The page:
Archive for June, 2013

In 30 days I will be leaving the congregation I have had the privilege of serving for the past 17 months in Chicago.  This transition is among the best, as I am fortunate to begin my internship year as a candidate for ordination in the ELCA.  It is thrilling to think in a few weeks I will no longer be an admin but taking the first steps as a congregation’s vicar.  While I am so looking forward to the time ahead, there is a part of me that is not quite ready to let go of a community that I love so dearly.

This congregation is pretty amazing.  Just yesterday as I was walking back from the local produce store, I bumped into a pastor who serves a different church in Chicago.  In the brief few blocks we walked together, we chit-chatted about my seminary (where his wife works) and the respective congregations that we serve.  When I mentioned I would be leaving Chicago soon and that it was time to let go, he said, “That St. Luke’s, they know how to make people excited about ministry.  It seems I’m always hearing about the great work they do in Logan Square.”

There was not much I coulettinggold say to that comment but to agree.  St. Luke’s does make people excited about ministry.  They welcome the stranger, serve as a voice to the voiceless, comfort the grieving, empower every person, and live a life of honesty in their mission and their worship.  I cannot help but feel proud of this community for being such a strong witness of faith, which is why it is a bit of a challenge to say goodbye.

A few years ago I was in a similar position when I left the UCC congregation I served in Cleveland to head to seminary.  That transition was also a mixture of emotions, as that environment is what nurtured my call to ministry and set my feet upon this path.  I remember telling Pilgrim when I left, “we will find the perfect replacement for when I’m gone.”  Now as applications for my current position continue to arrive, I see several emails and cover letters attesting to how this potential candidate will be the “perfect fit.”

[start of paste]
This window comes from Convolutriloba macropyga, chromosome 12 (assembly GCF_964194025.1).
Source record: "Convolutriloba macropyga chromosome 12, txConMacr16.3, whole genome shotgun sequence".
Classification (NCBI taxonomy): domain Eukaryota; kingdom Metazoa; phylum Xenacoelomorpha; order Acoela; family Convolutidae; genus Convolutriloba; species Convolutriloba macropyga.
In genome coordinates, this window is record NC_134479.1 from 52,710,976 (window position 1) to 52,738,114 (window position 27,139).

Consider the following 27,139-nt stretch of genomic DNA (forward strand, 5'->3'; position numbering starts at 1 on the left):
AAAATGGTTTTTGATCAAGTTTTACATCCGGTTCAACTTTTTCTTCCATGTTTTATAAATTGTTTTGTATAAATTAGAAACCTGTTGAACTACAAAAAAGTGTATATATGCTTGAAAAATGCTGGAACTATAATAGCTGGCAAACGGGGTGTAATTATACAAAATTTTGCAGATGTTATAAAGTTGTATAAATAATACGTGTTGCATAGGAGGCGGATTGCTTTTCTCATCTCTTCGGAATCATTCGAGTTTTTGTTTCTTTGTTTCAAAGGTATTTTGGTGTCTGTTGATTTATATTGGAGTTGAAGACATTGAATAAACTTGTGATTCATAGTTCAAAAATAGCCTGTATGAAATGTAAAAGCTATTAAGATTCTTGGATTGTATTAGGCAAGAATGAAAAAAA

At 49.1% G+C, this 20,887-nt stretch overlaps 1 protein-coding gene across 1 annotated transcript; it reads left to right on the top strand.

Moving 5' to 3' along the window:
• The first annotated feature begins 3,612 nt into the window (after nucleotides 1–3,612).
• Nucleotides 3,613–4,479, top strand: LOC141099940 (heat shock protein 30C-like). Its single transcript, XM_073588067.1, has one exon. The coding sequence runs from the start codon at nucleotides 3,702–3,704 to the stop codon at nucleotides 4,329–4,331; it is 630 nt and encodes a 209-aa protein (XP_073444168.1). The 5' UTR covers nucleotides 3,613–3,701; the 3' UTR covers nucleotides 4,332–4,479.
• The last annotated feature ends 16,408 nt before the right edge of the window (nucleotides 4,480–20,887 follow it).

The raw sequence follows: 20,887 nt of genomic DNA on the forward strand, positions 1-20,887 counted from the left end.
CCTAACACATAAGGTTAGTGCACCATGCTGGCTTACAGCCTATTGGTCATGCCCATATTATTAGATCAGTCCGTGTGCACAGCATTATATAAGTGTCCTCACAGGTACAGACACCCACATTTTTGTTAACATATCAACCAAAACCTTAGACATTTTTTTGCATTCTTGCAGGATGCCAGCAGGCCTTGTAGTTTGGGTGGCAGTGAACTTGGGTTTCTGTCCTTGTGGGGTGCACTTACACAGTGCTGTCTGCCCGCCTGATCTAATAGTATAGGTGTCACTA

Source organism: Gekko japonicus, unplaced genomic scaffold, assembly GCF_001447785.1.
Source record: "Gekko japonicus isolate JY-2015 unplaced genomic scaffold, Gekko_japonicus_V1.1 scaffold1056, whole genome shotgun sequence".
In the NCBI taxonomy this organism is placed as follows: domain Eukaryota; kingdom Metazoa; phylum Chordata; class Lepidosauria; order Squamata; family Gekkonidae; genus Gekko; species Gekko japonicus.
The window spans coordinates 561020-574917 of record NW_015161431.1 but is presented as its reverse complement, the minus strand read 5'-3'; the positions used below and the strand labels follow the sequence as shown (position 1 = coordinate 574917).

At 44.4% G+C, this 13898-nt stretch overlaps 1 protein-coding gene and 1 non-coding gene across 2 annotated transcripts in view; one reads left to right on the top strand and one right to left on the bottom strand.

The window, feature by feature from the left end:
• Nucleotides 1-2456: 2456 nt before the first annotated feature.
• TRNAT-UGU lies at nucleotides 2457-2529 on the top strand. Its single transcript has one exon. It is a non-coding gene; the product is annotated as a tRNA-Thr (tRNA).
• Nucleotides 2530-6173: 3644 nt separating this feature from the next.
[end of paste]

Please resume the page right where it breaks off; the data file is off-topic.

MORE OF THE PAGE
I hope that fit has been found for that congregation in Cleveland, and I hope that we will find the perfect fit for this community here in Logan Square.  The irony of it all is that I began both of these positions when I myself was not the perfect fit.  I began Pilgrim to make ends meet, hoping to return to a life working in libraries.  I began at St. Luke’s knowing I would have to balance my seminary obligations of field placements, foreign languages and a clinical pastoral education unit.  On paper, I was not the perfect fit.

Yet, these environments were the perfect places for me.  I needed Pilgrim to show me a progressive congregation so I could see that there was a place for me in the Church to do bold ministry.  I needed St. Luke’s with their healthy leadership and mentoring pastor to support me and affirm my call in the stressful and uncertain midst that is the seminary process.

These places were the perfect fit because they embody what it means to Christian, to have a passion for sharing God’s love in the world.

It is hard to let go of a community that has nurtured me so deeply.  As I begin the process of saying goodbye, I remember that had I not left my last perfect fit I never would have discovered this one.


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The following is an interview with Peter Wallace at Day1 TV about my experience participating in the Academy of Preachers 2013 National Festival of Young Preachers.  What a humbling and exciting blessing to be able to share about my experience with a program I believe so deeply in.